The World’s Big Opponent: Impact of COVID-19 on Arbitration in Africa

The continuous spread of the COVID-19 virus has no doubt grounded economic activities all over the world to a complete halt, even as governments grapple to contain the pandemic. In the United States of America, the national guard has been deployed to assist with response efforts, South Africa is in lockdown for 21 days, and nations such as the Democratic Republic of the Congo, Rwanda and Ghana have banned all forms of public gatherings. In Nigeria, the Federal Government recently ordered cessation of movement in key cities, while a state of emergency is in full effect in Senegal, and Ivory Coast.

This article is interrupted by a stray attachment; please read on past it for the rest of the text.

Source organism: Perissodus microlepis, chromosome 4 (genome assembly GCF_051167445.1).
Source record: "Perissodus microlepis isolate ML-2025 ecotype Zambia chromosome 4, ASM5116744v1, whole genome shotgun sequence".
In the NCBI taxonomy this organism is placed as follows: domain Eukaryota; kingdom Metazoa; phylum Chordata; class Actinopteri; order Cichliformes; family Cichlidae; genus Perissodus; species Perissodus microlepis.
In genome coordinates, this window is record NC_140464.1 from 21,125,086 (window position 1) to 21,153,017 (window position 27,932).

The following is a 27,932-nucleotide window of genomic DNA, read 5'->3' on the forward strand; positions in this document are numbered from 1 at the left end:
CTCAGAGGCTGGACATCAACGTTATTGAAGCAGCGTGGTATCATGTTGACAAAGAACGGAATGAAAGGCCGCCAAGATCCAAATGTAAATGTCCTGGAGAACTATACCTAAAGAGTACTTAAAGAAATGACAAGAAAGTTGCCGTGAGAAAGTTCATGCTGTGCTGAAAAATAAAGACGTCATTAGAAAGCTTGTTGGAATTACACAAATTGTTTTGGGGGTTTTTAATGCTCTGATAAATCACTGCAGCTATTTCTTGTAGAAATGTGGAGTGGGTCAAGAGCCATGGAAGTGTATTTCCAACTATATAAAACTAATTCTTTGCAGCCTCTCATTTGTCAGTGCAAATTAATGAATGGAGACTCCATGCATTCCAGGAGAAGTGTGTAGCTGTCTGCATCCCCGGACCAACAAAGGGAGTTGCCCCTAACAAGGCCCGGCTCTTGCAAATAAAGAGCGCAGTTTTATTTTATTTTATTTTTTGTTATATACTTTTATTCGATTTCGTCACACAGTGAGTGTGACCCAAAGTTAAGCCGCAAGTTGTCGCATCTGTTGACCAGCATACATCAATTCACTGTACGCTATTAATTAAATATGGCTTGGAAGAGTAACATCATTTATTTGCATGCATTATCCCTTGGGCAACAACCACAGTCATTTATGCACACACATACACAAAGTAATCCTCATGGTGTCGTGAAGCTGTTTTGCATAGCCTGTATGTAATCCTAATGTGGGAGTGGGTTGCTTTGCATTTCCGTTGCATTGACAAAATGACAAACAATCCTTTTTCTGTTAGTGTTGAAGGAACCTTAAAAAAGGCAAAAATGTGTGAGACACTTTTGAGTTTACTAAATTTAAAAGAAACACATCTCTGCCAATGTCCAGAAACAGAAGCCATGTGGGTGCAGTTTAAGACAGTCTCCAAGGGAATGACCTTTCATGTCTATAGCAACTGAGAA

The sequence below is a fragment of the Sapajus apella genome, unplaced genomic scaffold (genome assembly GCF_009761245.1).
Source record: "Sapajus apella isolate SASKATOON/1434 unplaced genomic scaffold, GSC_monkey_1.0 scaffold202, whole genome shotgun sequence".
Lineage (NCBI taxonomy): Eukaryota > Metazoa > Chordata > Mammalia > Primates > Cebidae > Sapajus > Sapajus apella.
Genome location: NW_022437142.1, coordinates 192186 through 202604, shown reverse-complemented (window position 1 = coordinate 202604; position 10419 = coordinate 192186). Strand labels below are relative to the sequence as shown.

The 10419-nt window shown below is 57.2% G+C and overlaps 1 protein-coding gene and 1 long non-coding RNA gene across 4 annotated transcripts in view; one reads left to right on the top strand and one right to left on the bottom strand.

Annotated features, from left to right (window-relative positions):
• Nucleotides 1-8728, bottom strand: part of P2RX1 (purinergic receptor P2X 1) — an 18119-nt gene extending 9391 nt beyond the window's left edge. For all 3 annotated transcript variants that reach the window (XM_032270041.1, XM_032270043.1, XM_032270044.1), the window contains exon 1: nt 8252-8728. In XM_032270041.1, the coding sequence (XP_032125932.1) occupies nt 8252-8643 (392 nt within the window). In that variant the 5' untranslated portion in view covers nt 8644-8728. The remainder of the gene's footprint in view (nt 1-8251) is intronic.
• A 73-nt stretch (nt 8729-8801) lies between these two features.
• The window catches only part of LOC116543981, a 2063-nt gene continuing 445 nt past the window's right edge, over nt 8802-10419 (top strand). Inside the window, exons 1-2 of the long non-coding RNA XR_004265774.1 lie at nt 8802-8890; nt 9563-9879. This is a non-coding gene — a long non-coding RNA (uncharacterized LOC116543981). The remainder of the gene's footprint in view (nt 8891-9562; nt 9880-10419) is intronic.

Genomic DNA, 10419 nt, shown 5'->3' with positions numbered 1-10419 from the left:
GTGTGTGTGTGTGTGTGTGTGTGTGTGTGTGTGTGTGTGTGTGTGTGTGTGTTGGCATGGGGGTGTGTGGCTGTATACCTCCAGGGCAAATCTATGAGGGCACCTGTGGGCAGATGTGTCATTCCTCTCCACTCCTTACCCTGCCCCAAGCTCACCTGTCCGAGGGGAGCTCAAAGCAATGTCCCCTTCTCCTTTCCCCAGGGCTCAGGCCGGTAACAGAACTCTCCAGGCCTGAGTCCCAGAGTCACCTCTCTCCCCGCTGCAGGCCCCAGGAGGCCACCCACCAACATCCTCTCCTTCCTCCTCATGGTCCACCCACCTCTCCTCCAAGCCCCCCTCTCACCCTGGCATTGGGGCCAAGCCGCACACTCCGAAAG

The economic effect of the pandemic is profound, and its corrosive impact on the global economy is certain. Stock prices have crashed significantly with countries greatly restricting inbound travels, crude oil prices have fallen to an all-time low and there is a total shutdown of activities in the world’s most vibrant cities. As we see it, dusk to dawn curfew for nearly all countries is near, global unemployment index is bound to soar higher and currency devaluation is in sight. Indeed, many African countries have announced economic stimulus packages to bolster their economies and respond to this ravaging plague.

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